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Termination right case against Universal Music denied class action status

By | Published on Monday 30 January 2023

Universal Music

A US judge last week declined to grant a termination rights case against Universal Music class action status, basically concluding that each aggrieved artist’s individual case relies on the specifics of their old record contracts, making the dispute inappropriate for a class action.

Under US copyright law, when a creator assigns their copyrights to business partner, they can terminate that assignment and reclaim the rights after 35 years. The current termination right was added to US law in the 1970s and only really started to kick in during the early 2010s.

On the songs side of the music industry, songwriters going through the required process to terminate past assignments and reclaim copyrights is now pretty standard. However, on the recordings side there remains a dispute as to whether the termination right even applies.

That’s based on the argument that record contracts are work for hire agreements, which means – under US law – the label not the artist is the default owner of any sound recording copyrights. Which in turn means, with each individual artist’s past record deals, no assignment of rights ever took place and therefore there is nothing to terminate.

Despite that ambiguity, plenty of artists have been able to renegotiate old record deals in the US with the threat of seeking to terminate those deals. However, some artists are pursuing legal action in a bid to prove in court that record contracts are not work for hire agreements and old record deals can be terminated, and therefore those labels which don’t recognise any one artist’s termination notice are in breach of copyright law.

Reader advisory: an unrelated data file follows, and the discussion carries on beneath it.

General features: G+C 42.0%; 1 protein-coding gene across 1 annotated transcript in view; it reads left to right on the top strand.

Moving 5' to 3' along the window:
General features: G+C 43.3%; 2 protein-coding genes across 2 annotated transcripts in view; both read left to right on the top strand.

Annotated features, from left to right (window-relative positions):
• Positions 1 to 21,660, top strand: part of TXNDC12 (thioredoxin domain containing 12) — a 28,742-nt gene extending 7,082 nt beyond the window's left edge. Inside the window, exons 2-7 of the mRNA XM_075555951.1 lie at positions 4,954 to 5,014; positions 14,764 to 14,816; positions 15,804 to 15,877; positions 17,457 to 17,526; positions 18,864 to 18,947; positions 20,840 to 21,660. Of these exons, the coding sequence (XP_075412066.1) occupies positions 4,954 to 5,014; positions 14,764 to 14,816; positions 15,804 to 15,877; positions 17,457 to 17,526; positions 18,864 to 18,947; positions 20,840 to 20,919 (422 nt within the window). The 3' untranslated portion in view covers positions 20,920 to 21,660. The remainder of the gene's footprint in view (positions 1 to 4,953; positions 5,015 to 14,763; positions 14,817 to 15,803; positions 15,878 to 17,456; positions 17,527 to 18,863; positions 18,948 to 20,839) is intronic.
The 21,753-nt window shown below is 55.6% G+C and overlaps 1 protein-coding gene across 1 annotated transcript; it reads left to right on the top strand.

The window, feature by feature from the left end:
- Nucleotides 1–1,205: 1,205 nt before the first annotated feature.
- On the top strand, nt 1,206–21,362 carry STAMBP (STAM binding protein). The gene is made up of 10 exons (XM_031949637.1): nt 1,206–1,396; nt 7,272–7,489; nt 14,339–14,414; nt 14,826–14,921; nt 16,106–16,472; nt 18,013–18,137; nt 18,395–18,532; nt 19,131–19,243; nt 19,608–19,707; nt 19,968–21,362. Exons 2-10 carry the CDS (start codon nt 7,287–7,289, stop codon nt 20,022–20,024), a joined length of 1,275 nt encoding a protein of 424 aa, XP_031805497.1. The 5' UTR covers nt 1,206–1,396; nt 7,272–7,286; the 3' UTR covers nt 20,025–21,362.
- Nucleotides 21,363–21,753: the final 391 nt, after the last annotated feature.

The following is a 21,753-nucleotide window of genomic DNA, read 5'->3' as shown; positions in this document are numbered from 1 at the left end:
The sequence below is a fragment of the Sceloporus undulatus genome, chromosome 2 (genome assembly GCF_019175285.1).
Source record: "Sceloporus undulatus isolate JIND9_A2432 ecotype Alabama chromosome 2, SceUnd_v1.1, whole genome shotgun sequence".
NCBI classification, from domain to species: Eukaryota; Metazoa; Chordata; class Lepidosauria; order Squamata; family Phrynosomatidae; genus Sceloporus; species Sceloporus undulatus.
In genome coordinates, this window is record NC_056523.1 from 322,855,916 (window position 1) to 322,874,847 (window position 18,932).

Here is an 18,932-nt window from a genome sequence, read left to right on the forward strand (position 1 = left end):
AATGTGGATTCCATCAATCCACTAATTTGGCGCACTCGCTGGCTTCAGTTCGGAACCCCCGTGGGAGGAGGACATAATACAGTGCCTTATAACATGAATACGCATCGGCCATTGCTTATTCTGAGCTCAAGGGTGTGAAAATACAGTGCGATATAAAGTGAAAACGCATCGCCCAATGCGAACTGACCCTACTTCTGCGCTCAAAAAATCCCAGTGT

One of the test cases in this domain is against Universal Music. After the major failed to get the case dismissed, the lawyers leading on the lawsuit last year filed papers seeking class action status for the litigation. That would mean, if the artists actively involved in the lawsuit were successful, any heritage artists with similar old deals with Universal would benefit from the ruling.

However, according to Law360, judge Lewis Kaplan last week stated that – while “plaintiffs’ claims raise issues of fairness in copyright law that undoubtedly extend beyond their own grievances”, the lawsuit is still not appropriate for class action status.

That’s because “individualised evidence and case-by-case evaluations” are necessary to reach a conclusion on each individual artist’s claim against the major, making “this case unsuitable for adjudication on an aggregate basis”.

Responding to that judgement, one of the lawyers working for the artists in this dispute told Law360: “Plaintiffs believe they presented a compelling record showing that the defendants’ uniform characterisations of the sound recordings as ‘works made for hire’ was unsupported and a sham. Plaintiffs’ counsel is evaluating the ruling and will determine whether to seek interlocutory appellate review”.